"Compared to today’s top computers, however, the human brain is roughly 10,000 times denser and 10,000 times more energy-efficient. The research team believes that their approach could reduce the size of a computer with a performance of 1 petaflop/s from the dimensions of a school classroom to that of an average PC, or in other words to a volume of about 10 liters," as quoted by Interesting Engineering.
Its use in solar energy is just as exciting.
In fact, Alta Devices prefers gallium to silicon because it has lower temperature coefficients. Most solar materials such as silicon have a tendency to lose a good deal of efficiency when temperatures rise. Gallium on the other hand has a lower temperature coefficient and experiences little to no efficiency loss.
Also, silicon is not a great absorber of sunlight in thin layers, like gallium is.
According to Science Daily:
The material’s flexibility for various applications is due to its broad range of possible conductivities — from highly conductive to very insulating — and high-breakdown-voltage capabilities due to its electric field strength. Consequently, gallium oxide can be scaled to an extreme degree. Large-area gallium oxide wafers can also be grown from the melt, lowering manufacturing costs.
It’s even transforming gaming technology.
As game graphics become even more power hungry, computers will require five to 10 times as much power than a normal computer. In fact, over the next two years, they’ll require much more electrical power. For that reason, companies are beginning to shift to using gallium.
Gallium chips for gaming are reportedly 15 times smaller, which means they’re also cheaper.
No Wonder it’s in Such High Demand
If it can replace silicon, it’ll have a problem keeping up with technological demand, just as silicon has in the past. Google, Intel, Apple, Broadcom, BMW, Ford, Raytheon, Boeing… and many more companies and governments will race for plentiful supply.
Even better, gallium is cheaper to produce than silicon.
Again, it’s no real wonder that scientists, governments, and green investors alike are rushing to find supply, as it quickly transforms our way of technological life.
The question now is – how do we profit from it?
AXT Inc. (NASDAQ:AXTI)
AXT Inc. (NASDAQ:AXTI) is a very attractive business currently trading at a inexpensive valuation. We strongly believe it’s poised for increasing sales and earnings in the coming years, as its products tied to mobile smart phones, LED and solar technology increase.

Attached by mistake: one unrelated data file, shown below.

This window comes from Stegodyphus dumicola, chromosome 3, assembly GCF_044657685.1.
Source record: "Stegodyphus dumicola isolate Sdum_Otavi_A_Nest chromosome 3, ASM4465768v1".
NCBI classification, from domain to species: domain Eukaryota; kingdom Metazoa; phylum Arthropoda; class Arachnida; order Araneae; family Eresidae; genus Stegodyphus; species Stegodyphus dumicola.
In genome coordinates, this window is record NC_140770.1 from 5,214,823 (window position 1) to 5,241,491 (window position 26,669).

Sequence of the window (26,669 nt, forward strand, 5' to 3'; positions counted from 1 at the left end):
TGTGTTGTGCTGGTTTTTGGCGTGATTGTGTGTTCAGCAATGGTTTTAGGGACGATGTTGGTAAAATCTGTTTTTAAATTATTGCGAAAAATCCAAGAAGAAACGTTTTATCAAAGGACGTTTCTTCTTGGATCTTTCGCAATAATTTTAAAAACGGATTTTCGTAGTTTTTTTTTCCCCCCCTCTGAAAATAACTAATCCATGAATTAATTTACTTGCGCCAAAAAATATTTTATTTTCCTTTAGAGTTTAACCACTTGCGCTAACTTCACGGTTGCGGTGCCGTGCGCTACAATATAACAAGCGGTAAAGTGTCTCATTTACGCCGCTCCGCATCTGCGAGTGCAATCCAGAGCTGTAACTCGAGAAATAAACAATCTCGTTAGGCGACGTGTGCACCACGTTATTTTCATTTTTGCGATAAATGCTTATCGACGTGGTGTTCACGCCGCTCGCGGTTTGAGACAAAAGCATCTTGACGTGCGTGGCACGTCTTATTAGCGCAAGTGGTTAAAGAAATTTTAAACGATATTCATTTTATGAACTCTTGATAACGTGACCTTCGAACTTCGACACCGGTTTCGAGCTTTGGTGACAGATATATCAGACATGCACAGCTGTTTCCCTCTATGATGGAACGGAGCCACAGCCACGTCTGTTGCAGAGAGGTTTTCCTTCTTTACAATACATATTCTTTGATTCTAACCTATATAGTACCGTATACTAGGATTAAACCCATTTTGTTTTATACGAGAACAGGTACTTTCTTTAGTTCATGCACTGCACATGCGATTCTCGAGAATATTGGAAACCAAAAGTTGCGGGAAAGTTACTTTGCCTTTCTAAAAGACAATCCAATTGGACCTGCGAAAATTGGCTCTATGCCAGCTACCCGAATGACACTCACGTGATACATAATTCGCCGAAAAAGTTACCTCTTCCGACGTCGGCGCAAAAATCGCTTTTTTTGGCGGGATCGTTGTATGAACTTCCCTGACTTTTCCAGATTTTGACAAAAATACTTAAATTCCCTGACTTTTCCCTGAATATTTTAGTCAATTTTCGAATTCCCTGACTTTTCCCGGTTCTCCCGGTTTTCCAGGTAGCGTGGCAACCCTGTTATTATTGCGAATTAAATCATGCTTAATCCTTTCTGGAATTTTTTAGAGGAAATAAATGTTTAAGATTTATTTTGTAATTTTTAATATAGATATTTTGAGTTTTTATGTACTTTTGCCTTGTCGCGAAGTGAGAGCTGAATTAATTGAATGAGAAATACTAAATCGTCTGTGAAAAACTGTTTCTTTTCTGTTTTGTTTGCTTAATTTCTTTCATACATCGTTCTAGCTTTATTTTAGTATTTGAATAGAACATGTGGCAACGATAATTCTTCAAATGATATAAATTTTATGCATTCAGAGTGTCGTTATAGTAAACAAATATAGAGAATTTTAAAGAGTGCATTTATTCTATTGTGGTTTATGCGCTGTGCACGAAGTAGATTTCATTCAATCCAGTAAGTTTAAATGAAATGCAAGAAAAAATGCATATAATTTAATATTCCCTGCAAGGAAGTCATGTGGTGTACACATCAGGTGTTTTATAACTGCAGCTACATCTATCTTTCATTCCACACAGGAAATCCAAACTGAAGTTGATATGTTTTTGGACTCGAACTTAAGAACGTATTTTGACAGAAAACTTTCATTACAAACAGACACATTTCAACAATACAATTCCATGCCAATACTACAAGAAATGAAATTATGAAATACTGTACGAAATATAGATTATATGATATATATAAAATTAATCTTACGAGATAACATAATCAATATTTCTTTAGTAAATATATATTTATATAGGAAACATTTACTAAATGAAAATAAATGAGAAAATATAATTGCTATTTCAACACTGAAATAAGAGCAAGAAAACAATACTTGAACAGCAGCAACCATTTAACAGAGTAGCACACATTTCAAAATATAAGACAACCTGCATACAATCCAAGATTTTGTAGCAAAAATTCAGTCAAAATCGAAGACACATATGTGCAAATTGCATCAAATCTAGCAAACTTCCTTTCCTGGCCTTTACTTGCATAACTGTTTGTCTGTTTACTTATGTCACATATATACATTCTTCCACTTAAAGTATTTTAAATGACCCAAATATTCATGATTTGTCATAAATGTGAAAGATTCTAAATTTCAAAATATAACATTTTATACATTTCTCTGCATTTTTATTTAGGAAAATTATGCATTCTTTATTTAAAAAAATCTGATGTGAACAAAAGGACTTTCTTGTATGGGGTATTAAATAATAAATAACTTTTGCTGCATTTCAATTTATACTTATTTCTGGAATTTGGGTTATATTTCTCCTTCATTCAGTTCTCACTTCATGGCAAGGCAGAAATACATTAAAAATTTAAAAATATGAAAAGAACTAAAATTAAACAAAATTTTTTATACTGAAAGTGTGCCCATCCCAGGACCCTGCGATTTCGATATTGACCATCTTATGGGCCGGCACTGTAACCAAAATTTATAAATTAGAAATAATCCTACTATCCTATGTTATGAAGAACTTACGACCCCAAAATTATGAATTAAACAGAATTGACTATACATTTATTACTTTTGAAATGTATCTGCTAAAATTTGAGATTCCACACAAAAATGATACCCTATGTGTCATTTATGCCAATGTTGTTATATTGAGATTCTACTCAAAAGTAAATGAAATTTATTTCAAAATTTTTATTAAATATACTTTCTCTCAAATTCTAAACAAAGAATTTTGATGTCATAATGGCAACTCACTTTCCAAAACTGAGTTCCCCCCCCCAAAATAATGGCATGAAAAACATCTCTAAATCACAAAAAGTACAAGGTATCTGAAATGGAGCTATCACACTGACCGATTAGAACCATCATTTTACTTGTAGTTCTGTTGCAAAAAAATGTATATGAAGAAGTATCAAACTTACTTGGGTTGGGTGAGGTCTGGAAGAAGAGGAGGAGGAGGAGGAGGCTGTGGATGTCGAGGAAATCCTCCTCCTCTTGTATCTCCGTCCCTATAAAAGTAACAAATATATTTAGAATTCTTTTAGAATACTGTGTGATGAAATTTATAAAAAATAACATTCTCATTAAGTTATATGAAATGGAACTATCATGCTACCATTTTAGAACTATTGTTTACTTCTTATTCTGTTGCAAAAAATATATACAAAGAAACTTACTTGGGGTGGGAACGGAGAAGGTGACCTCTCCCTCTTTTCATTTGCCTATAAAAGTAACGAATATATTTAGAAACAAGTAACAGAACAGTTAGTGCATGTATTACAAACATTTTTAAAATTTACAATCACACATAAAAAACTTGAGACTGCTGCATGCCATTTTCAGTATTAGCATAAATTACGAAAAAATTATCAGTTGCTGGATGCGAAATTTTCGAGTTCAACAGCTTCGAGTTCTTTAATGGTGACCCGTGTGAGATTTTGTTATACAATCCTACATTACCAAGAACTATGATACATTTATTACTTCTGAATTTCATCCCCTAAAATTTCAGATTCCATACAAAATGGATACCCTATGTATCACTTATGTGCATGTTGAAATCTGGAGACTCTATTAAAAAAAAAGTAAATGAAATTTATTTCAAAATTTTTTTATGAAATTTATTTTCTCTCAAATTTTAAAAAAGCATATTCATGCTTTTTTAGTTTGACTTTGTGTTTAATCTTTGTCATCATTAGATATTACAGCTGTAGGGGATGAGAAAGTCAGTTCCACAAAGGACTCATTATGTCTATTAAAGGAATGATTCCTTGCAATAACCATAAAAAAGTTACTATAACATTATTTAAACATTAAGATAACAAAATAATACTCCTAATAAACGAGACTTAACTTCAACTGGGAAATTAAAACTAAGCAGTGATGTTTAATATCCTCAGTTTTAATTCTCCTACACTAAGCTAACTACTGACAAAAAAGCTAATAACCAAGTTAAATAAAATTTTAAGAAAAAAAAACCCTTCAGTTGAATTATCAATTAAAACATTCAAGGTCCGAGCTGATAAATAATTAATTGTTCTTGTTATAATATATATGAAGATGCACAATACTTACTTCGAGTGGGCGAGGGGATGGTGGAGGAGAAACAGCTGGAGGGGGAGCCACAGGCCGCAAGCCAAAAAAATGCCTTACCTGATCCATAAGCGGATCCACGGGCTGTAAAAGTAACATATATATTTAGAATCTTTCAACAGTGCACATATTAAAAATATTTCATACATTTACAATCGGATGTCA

For some background, AXTI designs, develops, manufactures and distributes high-performance compound and single element semiconductor substrates using gallium, iridium phosphide and germanium. Its products are used in lighting display applications, wireless communications, and fiber optic communications to name a few.
Most interesting, the company’s patented vertical gradient freeze (VGF) technique for manufacturing semiconductor substrates provides significant benefits over other methods and has allowed AXTI to become a leader in the space.
VGF has become a proven technique for growing semiconductors composed of multiple elements, such as gallium, arsenic, iridium, and phosphorous.
According to the company, the process involves growing uniform crystals to a certain diameter, thinly slicing the crystal to very precise tolerances, edge rounding the form factors, polishing them into smooth wafers, then carefully packaging the wafers in a class 100/1000 room for shipping to customers. The main advantages of the VGF process include its scalability, low stress, high mechanical strength, and a defect rate that is orders of magnitude lower than conventional compound semiconductor crystal growth processes.
At the moment, the company has manufacturing facilities in China and investments in 10 subsidiaries and joint ventures in China that produce raw materials for its supply chain.
That supply chain allows it to meet growing and plentiful demand.
Just imagine what could happen with a small company if it can grab even 1% of the semiconductor market alone with gallium. We’re talking about nearly $5 billion of potential revenue. So you can clearly see why this stock gets our hearts racing.
Given its exposure to gallium, AXTI may not remain a small company for much longer.